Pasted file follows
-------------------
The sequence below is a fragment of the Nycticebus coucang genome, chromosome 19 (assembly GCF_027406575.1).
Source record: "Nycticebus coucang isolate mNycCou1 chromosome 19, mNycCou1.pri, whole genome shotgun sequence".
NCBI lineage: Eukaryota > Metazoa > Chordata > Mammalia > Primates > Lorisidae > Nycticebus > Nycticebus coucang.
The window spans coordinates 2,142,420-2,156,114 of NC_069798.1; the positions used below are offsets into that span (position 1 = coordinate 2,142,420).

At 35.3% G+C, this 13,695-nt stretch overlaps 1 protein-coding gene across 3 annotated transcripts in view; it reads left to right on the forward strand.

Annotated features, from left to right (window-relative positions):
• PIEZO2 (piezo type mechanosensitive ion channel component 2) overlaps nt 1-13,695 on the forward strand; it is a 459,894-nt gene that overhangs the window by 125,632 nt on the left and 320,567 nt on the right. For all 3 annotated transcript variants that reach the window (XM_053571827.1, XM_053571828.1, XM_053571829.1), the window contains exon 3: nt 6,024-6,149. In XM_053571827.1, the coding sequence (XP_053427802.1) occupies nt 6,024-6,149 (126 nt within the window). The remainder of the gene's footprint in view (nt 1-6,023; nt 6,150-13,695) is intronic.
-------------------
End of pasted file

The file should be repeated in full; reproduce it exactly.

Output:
The sequence below is a fragment of the Nycticebus coucang genome, chromosome 19 (assembly GCF_027406575.1).
Source record: "Nycticebus coucang isolate mNycCou1 chromosome 19, mNycCou1.pri, whole genome shotgun sequence".
NCBI lineage: Eukaryota > Metazoa > Chordata > Mammalia > Primates > Lorisidae > Nycticebus > Nycticebus coucang.
The window spans coordinates 2,142,420-2,156,114 of NC_069798.1; the positions used below are offsets into that span (position 1 = coordinate 2,142,420).

At 35.3% G+C, this 13,695-nt stretch overlaps 1 protein-coding gene across 3 annotated transcripts in view; it reads left to right on the forward strand.

Annotated features, from left to right (window-relative positions):
• PIEZO2 (piezo type mechanosensitive ion channel component 2) overlaps nt 1-13,695 on the forward strand; it is a 459,894-nt gene that overhangs the window by 125,632 nt on the left and 320,567 nt on the right. For all 3 annotated transcript variants that reach the window (XM_053571827.1, XM_053571828.1, XM_053571829.1), the window contains exon 3: nt 6,024-6,149. In XM_053571827.1, the coding sequence (XP_053427802.1) occupies nt 6,024-6,149 (126 nt within the window). The remainder of the gene's footprint in view (nt 1-6,023; nt 6,150-13,695) is intronic.